The nearest South Africa comes to Chablis has nothing to do with Chardonnay. That searing slash of steely minerality found in Chablis is amiss from unwooded South African Chardonnays. Whilst some wines do offer some of those features wine boffins refer to as tense, nervous, edgy or wired, the country’s southern sunshine and its eagerness to ripen Chardonnay prevent the stony and anguished structure of the fruit from penetrating the juice.
Despite efforts to deny it, Afrikaans is the lingua franca of the South African wine industry. Without a cursory idiomatic knowledge of the language and an appreciation for its nuances, much of what wine people wish to convey from their souls is lost upon the ears unfamiliar to the language’s expressive depth.
A fine warm-to-hot Boland day, a light and airy space, a collection of pleasant South African wine people. Add a bit of a morning-after thirst raging in a mouth drier than the adjectives in nun’s love-letter. And this was a good day to drink white wine, which is exactly what I did with 20 Sauvignon Blancs at Friday’s FNB Sauvignon Blanc Top 10.
There is an assumption that dog-owners begin to look like their hounds after a while. While I am not hung like a dachshund nor have attempts to housetrain me been unsuccessful, I do share some similarities with Friedl. A keen sense of smell and on-cue drooling upon seeing a slice of beef biltong – as well as a knack for getting on with bitches – are shared similarities of the uncanny kind.
One of the rules about imbibing states one should never drink alcohol when thirsty. I never got the memo.
Thirst, real throat-scorching, spleen-drying thirst can for me only be quenched by a few healthy slurps of cold booze. Beer, icy and foamy, is an obvious candidate. Novelist Jay McInerney even used beer when reviewing a particularly good batch of cocaine in Bright Lights, Big City. Something about the snort of Bolivian marching powder being as gorgeously satisfying as a “sip of cold beer on a hot summer’s day”.
Spotting the second Snowy Egret ever to have winged into South Africa was supposed to be the highlight of my day. Thys Louw from Diemersdal Estate changed that. I had a rare bird in the hand, indeed, but it was worth two cases of good wine in the boot. Continue reading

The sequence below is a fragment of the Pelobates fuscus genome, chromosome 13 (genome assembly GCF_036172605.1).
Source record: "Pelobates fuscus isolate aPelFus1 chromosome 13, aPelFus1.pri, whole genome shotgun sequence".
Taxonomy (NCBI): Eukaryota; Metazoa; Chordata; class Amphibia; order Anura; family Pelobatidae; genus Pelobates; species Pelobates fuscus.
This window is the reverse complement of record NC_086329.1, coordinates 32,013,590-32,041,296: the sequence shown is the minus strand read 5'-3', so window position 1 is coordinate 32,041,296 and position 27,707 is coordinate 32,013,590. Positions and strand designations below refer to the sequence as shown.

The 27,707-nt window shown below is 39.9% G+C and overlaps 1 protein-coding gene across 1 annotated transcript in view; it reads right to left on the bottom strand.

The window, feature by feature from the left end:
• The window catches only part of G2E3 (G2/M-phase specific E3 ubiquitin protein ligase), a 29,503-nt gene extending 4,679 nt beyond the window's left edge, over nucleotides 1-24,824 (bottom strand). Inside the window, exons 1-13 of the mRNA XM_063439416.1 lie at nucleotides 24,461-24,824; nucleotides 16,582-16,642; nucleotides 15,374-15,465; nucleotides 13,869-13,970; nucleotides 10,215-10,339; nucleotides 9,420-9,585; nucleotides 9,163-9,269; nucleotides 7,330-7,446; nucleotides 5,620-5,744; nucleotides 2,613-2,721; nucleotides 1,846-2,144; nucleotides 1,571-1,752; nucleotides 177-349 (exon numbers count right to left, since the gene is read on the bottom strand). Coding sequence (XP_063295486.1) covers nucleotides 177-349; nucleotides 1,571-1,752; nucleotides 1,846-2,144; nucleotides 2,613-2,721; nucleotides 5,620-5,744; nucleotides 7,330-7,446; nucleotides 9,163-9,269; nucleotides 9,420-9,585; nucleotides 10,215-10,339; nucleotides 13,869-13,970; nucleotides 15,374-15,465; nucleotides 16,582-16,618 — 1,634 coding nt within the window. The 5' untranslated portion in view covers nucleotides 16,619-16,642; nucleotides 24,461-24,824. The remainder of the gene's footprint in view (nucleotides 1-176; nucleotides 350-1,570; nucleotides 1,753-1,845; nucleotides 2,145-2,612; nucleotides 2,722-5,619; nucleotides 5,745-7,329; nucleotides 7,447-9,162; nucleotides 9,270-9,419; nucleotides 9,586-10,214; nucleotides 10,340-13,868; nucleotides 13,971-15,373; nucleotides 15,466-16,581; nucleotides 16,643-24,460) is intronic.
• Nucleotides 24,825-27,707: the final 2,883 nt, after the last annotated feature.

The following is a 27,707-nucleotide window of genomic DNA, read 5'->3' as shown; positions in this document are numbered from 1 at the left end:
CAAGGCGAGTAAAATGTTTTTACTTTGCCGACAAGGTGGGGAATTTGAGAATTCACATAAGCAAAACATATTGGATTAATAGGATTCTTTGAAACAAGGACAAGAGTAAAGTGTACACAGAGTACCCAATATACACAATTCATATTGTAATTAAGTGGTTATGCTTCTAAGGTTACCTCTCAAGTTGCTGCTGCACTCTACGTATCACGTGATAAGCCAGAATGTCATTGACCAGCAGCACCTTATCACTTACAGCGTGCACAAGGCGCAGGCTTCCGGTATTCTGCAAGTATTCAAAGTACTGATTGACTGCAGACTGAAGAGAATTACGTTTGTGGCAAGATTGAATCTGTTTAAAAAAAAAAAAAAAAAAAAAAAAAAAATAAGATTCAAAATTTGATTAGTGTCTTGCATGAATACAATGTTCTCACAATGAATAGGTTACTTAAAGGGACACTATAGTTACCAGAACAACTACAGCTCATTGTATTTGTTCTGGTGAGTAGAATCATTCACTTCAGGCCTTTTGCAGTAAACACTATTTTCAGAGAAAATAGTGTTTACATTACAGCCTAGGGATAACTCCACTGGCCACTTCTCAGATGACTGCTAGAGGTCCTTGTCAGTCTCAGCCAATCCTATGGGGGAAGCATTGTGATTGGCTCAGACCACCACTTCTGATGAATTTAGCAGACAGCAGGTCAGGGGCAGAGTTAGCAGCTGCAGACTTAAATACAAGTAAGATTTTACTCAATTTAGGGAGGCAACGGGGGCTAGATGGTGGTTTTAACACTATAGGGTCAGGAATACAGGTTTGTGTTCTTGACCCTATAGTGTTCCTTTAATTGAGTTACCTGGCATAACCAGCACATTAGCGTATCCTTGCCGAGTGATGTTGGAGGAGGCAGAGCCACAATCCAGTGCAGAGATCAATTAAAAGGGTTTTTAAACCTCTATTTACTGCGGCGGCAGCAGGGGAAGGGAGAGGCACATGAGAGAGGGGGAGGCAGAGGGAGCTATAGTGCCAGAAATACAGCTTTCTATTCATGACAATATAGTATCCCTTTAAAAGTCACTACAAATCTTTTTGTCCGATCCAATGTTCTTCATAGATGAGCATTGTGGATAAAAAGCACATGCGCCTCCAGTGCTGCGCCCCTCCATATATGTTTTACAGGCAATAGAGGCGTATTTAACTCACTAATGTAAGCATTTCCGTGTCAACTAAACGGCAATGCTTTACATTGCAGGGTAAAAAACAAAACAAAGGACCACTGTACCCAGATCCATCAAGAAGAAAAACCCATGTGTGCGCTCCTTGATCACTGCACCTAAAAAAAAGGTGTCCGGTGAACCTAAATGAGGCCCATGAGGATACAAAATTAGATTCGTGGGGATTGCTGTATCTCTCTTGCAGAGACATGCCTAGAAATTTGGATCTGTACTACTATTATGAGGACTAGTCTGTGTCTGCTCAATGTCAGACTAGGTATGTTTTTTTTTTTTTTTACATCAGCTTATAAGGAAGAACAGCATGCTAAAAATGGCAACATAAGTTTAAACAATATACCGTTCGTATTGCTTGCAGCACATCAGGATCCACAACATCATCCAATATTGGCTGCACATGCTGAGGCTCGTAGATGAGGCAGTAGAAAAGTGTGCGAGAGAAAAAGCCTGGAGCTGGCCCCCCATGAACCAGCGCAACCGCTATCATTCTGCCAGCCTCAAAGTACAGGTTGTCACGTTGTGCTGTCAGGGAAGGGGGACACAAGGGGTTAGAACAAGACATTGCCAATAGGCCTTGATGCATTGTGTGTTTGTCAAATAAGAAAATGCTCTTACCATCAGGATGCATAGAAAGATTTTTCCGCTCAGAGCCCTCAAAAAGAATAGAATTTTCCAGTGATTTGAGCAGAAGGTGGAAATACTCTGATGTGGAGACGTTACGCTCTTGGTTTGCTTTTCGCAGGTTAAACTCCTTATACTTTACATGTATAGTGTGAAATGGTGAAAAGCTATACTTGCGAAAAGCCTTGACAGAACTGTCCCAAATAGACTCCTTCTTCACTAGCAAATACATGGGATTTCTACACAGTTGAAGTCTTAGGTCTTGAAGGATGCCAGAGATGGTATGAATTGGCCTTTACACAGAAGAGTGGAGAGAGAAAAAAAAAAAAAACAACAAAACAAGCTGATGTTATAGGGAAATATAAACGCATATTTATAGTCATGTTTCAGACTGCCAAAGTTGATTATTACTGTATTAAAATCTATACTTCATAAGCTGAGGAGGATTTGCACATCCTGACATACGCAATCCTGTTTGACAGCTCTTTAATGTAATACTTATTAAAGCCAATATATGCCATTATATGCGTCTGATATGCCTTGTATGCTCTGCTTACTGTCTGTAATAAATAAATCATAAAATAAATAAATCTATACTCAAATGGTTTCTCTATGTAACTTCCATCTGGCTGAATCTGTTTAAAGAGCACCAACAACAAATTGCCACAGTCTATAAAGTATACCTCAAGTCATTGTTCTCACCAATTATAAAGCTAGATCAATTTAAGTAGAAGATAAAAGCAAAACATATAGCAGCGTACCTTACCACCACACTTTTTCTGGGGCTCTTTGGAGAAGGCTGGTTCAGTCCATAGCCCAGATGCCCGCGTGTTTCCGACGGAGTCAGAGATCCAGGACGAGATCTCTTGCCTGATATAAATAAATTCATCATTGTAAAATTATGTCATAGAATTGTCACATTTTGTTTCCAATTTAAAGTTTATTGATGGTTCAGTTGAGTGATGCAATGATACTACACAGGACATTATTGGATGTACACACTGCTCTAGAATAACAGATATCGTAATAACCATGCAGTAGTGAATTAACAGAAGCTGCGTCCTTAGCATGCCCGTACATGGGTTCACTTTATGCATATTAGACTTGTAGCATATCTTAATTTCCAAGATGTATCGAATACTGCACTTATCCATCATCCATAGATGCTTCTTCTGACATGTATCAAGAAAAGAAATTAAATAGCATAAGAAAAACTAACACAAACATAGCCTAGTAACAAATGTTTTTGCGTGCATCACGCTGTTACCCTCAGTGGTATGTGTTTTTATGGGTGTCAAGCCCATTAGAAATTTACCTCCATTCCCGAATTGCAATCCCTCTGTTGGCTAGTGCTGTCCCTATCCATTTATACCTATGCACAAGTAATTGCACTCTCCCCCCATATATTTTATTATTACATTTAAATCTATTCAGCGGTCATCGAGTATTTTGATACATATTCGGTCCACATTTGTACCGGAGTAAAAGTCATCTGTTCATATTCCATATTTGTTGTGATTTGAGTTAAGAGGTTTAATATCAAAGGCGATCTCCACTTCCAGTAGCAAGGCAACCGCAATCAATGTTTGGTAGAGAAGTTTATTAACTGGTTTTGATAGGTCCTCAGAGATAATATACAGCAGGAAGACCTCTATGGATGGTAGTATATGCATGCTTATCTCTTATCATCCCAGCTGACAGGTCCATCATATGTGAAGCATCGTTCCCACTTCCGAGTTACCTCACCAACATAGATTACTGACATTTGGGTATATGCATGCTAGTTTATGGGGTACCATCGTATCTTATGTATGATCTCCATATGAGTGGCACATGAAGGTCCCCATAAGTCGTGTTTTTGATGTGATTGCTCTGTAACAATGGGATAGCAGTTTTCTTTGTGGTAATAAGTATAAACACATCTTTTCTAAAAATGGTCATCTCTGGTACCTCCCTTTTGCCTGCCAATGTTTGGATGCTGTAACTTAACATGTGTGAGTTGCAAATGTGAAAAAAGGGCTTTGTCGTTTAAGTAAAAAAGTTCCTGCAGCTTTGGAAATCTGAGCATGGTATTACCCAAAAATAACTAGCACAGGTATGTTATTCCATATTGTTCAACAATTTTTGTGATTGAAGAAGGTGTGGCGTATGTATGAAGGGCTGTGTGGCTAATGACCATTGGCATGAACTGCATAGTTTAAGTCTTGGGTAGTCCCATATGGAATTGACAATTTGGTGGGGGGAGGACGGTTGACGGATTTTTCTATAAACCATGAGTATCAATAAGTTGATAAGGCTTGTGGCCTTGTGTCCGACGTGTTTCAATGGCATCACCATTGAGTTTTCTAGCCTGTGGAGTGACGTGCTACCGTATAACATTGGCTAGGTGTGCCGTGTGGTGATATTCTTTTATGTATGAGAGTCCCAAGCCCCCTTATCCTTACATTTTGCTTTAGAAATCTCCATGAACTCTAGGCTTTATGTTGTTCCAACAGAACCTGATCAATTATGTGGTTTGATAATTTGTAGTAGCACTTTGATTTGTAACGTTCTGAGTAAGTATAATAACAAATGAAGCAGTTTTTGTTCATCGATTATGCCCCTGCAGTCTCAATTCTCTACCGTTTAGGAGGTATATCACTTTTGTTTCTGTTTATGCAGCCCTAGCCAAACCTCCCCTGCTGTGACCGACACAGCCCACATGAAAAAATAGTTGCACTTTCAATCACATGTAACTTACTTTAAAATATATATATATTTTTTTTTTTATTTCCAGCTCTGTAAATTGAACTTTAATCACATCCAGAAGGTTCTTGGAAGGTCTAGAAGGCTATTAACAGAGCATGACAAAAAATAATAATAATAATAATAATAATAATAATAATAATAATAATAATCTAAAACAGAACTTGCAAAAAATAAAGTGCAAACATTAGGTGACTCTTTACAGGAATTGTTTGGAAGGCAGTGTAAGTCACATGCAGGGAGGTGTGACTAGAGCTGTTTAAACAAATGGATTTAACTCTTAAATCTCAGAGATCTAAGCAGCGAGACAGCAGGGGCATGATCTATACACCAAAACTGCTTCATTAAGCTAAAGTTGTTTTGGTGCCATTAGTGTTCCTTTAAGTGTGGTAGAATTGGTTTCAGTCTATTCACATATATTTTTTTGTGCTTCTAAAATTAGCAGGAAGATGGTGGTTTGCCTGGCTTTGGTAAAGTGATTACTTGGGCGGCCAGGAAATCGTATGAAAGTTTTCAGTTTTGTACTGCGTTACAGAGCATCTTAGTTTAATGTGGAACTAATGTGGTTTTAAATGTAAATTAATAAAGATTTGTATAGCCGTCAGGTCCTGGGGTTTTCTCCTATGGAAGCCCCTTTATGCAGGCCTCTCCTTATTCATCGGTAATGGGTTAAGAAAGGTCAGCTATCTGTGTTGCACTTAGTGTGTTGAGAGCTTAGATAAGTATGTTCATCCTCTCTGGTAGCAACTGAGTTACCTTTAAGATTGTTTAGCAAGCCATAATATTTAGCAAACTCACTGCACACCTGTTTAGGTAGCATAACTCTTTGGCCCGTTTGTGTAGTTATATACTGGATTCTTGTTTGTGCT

I have pulled hundreds of fish from the foamy blue sea along the continent’s great south coast, but had never visited the wine region some six clicks from the ocean at Elim. This is the Big South, an evocative sparse, windswept and empty land. Flowing green fynbos slopes with vineyards in-between. Charming old farm buildings with walls thick enough to ward-off a tribe of armed abalone smugglers. And pretty good juice, too.
A taxing few days’ Oriental dining were accompanied by some Sauvignon Blanc wines, and I am happy to report that I appear to have lived to tell the tale. Like the culinary offerings of the East, Sauvignon Blanc is never-ever going to be truly great, but as the dining sessions showed, it is a wine that does provide fleeting, brisk sustenance of the vinous kind.
Quietly and without making a big huff and puff, Franschhoek is putting its hand up as a premier Chardonnay region. While Cape Chamonix is – deservedly – getting the bulk of the attention as the region’s Chardonnay (and Pinot Noir) heavy-weight, I rate Môreson as one of South Africa’s most exciting interpreters of the world’s greatest white variety.
The farm has an easy elegance and an invigorating youthful appeal. From the Bread and Wine restaurant and deli, to the quirky names of its wines and the fresh enthusiasm of the unassuming winemaker Clayton Reabow, Môreson has always struck my tuning fork.
Looking hard enough at Chinese Girl, the famous Tretchikoff painting perching on an easel at her new home on the Delaire Graff wine estate, she comes alive. A rustle of the yellow silk tunic, a stirring of that jet black hair, a surly smile set in that intriguing blue-purple face. What lovely red lips.